January 4, 2015

Another day at the museum: Exploring synchronicity through Setlists for a Setting Sun

On one side of the room, one Setlist for a Setting Sun, The Crystal Palace.  Blues and whites and bone beiges. Glass domes over crystals and shells and butterfly wings.  A Victorian palace inaugurated by Victoria herself.  Four thousand voices singing Handel phoned in via Edison's phonograph. Hearing crystal-clear reality through a scrim of staticky needle scratches is still startling even now. Cylinder rotations thumping like heartbeats or, as John Fahey said, the furious beating of angels' wings. Is this what angels' voices would sound like to our human ears?





A couple of photos I snuck when the museum guard's back was turned.  For more views, go here.

On the other side of the room, another Setlist for a Setting Sun, this time Dark Was the Night.  Still blue and white, with more crystals, shells, and iridescent wings under glass, but this time with rockets taking off for the dark expanses of space. A Voyager in search of other voyagers, carrying the sounds of a man who could only see darkness. We've kept track of Voyager all these years, but have no idea where Willie Johnson, whose spectral humming and eerie bottleneck are an angel's song of a different sort, ended up.  






Again, my own surreptitious photos. More from the artist's site here

It's always exciting to me when I run into things that are meaningful to me presented in entirely knew contexts.  Dario Robleto's current exhibit at the Baltimore Museum of Art is a perfect example and I got a bit giddy when the pieces came together. At a distance, it's just an assortment of shells and glass and bits of stuff inside a pair of plexiglass cubes and I almost walked past without taking the time to catch the connections.  Fortunately, I stopped long enough to read the little card about the Edison phonograph recording of Handel's oratorio at the London Crystal Palace.  You see, it wasn't too many months ago that I read a book called Perfecting Sound Forever, by Greg Milner, which begins with accounts of several of Thomas Edison's "tone tests" such as took place at the Crystal Palace. So to read that card, then to pop on the headphones hanging next to the exhibit and hear what that London audience heard was fairly amazing. It was a digital copy I was listening to, yes, but still, the effect it must've had on those people, people who were hearing for the very first time an early, unsophisticated version of the recorded sound that we take for granted, was so easy to imagine.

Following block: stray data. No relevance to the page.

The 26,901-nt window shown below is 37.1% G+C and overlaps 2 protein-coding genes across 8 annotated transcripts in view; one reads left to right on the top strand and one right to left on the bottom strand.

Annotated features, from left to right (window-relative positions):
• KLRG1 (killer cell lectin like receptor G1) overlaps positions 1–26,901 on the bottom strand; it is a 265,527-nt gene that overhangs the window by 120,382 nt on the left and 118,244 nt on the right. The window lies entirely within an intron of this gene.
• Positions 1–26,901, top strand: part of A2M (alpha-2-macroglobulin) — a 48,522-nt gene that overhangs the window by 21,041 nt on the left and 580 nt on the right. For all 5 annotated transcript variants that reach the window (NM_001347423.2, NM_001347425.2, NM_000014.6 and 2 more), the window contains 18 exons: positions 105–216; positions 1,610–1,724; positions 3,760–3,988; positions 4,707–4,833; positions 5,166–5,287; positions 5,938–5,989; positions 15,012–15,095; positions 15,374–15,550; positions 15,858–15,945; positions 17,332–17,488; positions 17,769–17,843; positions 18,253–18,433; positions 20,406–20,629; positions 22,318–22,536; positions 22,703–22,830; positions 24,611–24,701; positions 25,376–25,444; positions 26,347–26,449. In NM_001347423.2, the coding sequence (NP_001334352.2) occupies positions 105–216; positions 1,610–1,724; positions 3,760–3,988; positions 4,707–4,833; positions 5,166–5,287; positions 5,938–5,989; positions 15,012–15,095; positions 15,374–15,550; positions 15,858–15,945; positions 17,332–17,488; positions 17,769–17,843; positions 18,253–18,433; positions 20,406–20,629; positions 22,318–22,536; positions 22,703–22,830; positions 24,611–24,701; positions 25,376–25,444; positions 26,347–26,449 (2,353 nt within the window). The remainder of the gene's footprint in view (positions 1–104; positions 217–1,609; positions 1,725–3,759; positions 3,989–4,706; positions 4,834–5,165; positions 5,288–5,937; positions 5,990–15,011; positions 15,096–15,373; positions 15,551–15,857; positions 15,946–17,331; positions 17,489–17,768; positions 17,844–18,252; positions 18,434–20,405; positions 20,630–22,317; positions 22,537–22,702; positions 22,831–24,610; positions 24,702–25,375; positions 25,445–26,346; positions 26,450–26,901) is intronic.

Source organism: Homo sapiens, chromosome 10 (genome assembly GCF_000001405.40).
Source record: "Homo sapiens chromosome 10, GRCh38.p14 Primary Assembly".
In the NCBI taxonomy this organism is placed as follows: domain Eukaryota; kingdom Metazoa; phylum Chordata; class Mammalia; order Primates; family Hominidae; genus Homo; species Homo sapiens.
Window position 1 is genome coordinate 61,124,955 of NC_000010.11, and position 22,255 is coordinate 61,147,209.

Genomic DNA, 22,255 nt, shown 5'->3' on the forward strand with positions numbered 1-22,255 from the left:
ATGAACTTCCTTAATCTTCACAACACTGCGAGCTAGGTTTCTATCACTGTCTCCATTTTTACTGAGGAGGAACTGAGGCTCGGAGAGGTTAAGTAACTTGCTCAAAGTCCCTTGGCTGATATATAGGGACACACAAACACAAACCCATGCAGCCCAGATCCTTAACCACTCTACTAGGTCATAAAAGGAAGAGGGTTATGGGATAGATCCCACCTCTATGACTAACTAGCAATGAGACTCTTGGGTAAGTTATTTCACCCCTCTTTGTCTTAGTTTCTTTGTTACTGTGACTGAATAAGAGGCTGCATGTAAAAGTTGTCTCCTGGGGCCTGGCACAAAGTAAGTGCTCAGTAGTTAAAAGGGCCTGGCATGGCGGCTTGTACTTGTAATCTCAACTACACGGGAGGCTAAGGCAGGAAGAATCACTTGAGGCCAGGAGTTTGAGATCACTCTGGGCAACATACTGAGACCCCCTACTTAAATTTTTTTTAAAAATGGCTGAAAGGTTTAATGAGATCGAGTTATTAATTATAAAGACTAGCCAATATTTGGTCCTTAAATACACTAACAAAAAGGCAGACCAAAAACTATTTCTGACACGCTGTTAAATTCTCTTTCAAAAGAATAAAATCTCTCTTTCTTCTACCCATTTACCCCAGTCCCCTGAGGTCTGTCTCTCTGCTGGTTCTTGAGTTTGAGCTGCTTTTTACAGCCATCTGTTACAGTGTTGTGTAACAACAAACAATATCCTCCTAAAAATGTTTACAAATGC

And then I stepped across the room and put on a second pair of headphones and heard Blind Willie Johnson's Dark Was the Night, Cold Was the Ground, a song I first heard a couple of years ago, early on in my exploration of blues music, and one that immediately defined the blues for me.  And here it was, this primal, innately human sound, linked with man's attempts to communicate with alien species.

What was the one thing that tied all of these elements together and made them significant to me?  If you've read more than a few entries here, I'm sure you can guess. Yup, that's right, it all comes back to Jack White.  The musician who was my gateway to blues music, without whom I'd never have heard of Blind Willie Johnson or known that Johnson's song was chosen by Carl Sagan for inclusion on Voyager's Golden Record (I'd learned about this originally in the companion book to Martin Scorsese's PBS series, The Blues, and it coincidentally came up again recently in an interview that Dan Rather conducted with Jack). Whose songs have inspired a craving in me to learn how music is made and whose mention of Milner's book led me to pick up a copy and learn about the effect of those early phonograph recordings on concert-hall audiences.  Is this meaningful synchronicity or the delusions of apophenia?  I know it seems maddeningly myopic but, from my perspective, it's just the opposite-- The things I've been exposed to through Jack have opened up a whole world for me and broadened my appreciation of so many forms of music and art and even science. If not for my obsession with him, I would have walked right past those plexiglass cubes at the BMA and thought, "Shells and shit under glass. Pretty, but how is this really art?"  I would have missed the connections that made me stop long enough to understand the message of Dario Robleto's art.  The message itself wouldn't have meant as much to me.

And Robleto's message is important. The need to communicate is one of mankind's earliest and most primary. We've been using art and music as means of communication since we could speak, if not even earlier. And we're using music now to try to communicate with species beyond our own world. Art such as Robleto's reminds us of this, makes us understand how music can bring us together and connect us, and how vital it is to not take the need or the method for granted.  Words are great for getting a point across, but music can communicate feelings so much more succinctly.




Excellent review of the exhibit from Baltimore's City Paper, here.

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